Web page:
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Mauritania Ethnic Minorities
http://www.photius.com/countries/mauritania/government/mauritania_government_ethnic_minorities.html
Sources: The Library of Congress Country Studies; CIA World Factbook
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    In 1987 the most visible political organization among Mauritania's blacks was the African Liberation Forces of Mauritania (Forces Libération Africaine de Mauritanie--FLAM). Founded in 1983 and outlawed in 1984, the group has developed a complex and clandestine organization based in Dakar, Senegal. It drew its membership primarily from the Toucouleur. Among alleged FLAM members arrested by the government in September 1986 were Ibrahima Sarr, a television journalist; Tafsirou Djigo and Mamadou Ly, former cabinet ministers; Mahmoudi Ould Boukhreiss, a businessman and brother of Colonel Moulay Ould Boukhreiss, a former minister of justice known for his pro-Libyan sentiments; Tene Youssouf Gueye, a writer; Oumar Ba, a noted historian and linguist; and Def Ould Babana, a former diplomat. Several professors and researchers from the University of Nouakchott were also linked to FLAM.

    FLAM members have claimed responsibility for distributing a highly articulate, fifty-page pamphlet entitled "Le Manifesto du Négro-Mauritanien Opprime" (The Manifesto of the Oppressed Black Mauritanian), documenting alleged examples of officially sanctioned discrimination. Copies of the manifesto were circulated in Addis Ababa during the spring 1986 meetings of the OAU and during the summer 1986 summit meetings of the Nonaligned Movement in Harare, Zimbabwe. FLAM adherents were also charged with instigating a series of attacks in September and October 1986 against a fish-processing facility in Nouadhibou, a pharmacy and gas station in Nouakchott, and three government vehicles. Although damage from the attacks was minimal, they were the first such acts of sabotage in Mauritania and thus represented a dramatic escalation in political violence.

    The government responded quickly and harshly to these attacks. It labeled FLAM leaders as "misled persons" intent on "undermining the values and foundations of . . . society" by sowing "hatred and confusion" with the assistance of foreign enemies, possibly Libya. On September 4 and 5, 1986, army and police units arrested between thirty and forty suspected FLAM members. Twenty of the group were later given sentences ranging from six months to five years. Lieutenant Colonel Anne Amadou Babali, the black minister of interior, information and telecommunications, was dismissed from his post, allegedly for ignoring evidence of FLAM's existence. He was replaced by Lieutenant Colonel Djibril Ould Abdallah, who was known for his firmness. Also relieved of their positions were Captain Niang Harouna and Commander Diouf Oumar of the Mauritanian Army, as well as the director of BIMA and other highly placed officials elsewhere in government. Most of those dismissed blacks were replaced by other blacks from Wolof or Soninké groups, and only a few were replaced by Maures. None of the new black appointees, however, supported the FLAM agenda.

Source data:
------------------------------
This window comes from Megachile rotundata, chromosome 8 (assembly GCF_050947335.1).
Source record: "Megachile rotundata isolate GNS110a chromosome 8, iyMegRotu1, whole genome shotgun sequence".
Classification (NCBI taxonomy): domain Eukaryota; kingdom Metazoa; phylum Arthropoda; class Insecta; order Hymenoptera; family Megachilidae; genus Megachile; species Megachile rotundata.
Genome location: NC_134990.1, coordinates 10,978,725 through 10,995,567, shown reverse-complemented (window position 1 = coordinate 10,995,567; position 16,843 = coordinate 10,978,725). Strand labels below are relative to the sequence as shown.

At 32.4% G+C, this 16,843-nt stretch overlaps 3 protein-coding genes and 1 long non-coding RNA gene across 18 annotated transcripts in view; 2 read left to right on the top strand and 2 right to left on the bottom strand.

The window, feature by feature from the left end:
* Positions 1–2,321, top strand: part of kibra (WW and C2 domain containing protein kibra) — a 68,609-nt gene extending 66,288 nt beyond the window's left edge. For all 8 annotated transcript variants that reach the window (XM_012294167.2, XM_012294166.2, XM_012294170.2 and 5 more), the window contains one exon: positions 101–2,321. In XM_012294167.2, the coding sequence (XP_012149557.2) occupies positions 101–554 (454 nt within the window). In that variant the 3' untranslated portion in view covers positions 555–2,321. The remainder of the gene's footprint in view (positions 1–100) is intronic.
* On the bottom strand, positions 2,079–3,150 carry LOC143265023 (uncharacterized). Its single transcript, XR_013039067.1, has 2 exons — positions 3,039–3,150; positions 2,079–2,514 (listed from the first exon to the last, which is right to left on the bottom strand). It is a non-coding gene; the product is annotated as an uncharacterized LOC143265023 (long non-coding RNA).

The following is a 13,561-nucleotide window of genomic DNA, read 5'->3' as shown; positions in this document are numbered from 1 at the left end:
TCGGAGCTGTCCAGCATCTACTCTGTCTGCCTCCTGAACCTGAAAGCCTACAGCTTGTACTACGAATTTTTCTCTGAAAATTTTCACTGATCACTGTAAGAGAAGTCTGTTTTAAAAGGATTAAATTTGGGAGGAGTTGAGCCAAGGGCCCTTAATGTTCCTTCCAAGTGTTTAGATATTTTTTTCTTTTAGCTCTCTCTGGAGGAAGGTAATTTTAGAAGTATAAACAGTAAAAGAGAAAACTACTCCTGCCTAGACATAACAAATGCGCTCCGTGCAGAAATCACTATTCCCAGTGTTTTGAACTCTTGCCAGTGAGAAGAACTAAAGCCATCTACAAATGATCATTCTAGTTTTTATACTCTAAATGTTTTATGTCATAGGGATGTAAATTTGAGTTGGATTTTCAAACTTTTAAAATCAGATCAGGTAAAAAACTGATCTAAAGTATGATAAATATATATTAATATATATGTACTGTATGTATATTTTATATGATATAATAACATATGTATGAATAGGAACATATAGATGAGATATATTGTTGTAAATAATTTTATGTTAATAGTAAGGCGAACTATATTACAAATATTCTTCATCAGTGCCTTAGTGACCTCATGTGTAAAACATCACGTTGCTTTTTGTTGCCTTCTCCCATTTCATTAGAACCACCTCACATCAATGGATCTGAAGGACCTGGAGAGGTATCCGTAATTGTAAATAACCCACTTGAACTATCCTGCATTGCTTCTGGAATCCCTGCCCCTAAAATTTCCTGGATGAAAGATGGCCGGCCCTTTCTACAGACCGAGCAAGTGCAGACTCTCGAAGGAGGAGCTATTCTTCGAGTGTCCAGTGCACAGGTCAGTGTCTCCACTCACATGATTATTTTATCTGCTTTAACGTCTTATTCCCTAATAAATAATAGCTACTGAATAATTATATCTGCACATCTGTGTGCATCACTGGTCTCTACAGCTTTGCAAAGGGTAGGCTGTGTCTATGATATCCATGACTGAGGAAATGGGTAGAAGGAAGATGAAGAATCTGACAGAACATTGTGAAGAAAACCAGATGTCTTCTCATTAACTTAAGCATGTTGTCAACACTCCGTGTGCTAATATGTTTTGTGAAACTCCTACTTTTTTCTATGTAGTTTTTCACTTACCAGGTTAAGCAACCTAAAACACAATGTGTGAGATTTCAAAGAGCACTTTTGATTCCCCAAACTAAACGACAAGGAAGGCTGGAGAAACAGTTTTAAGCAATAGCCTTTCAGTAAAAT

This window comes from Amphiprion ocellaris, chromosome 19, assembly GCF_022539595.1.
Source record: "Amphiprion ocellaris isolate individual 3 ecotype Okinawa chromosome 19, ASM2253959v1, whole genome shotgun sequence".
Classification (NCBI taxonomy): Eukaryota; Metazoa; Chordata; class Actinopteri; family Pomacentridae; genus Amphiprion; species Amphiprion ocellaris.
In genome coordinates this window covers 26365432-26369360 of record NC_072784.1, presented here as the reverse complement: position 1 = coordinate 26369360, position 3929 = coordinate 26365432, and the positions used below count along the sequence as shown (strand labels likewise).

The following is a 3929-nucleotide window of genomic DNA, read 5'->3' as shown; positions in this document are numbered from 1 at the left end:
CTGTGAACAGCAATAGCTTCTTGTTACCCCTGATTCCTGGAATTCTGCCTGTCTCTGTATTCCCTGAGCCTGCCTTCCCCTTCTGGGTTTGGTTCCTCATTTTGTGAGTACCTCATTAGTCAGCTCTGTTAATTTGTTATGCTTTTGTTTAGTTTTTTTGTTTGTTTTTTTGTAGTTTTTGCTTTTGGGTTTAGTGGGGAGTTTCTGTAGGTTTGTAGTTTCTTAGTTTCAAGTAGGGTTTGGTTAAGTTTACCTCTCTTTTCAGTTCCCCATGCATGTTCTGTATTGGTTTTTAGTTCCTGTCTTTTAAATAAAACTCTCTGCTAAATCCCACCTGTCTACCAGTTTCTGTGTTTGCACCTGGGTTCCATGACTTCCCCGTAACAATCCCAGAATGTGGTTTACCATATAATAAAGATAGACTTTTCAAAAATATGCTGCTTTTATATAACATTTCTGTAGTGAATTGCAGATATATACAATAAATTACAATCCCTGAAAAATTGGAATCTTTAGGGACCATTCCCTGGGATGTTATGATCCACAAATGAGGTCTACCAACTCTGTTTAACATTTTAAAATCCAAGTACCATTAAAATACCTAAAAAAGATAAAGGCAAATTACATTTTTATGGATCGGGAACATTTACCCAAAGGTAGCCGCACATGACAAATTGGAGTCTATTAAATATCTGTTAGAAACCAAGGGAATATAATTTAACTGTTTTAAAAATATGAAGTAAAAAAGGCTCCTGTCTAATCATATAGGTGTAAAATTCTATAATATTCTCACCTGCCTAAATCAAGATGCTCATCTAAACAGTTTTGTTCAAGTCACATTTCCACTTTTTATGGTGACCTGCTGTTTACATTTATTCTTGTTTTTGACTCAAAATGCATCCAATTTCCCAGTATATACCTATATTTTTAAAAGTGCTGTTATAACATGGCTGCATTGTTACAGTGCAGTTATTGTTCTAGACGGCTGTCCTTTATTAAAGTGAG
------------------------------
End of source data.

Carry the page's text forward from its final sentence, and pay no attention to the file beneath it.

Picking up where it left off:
With its leadership imprisoned or in self-imposed exile, FLAM's activities through the first half of 1987 diminished considerably; nevertheless, discontent among blacks, and especially among the Toucouleur, simmered. Observers speculated that further outbreaks of violence might erupt if the government attempted to implement its 1983 land reform program on a large scale.

    Data as of June 1988


    NOTE: The information regarding Mauritania on this page is re-published from The Library of Congress Country Studies and the CIA World Factbook. No claims are made regarding the accuracy of Mauritania Ethnic Minorities information contained here. All suggestions for corrections of any errors about Mauritania Ethnic Minorities should be addressed to the Library of Congress and the CIA.

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Revised 10-Nov-04
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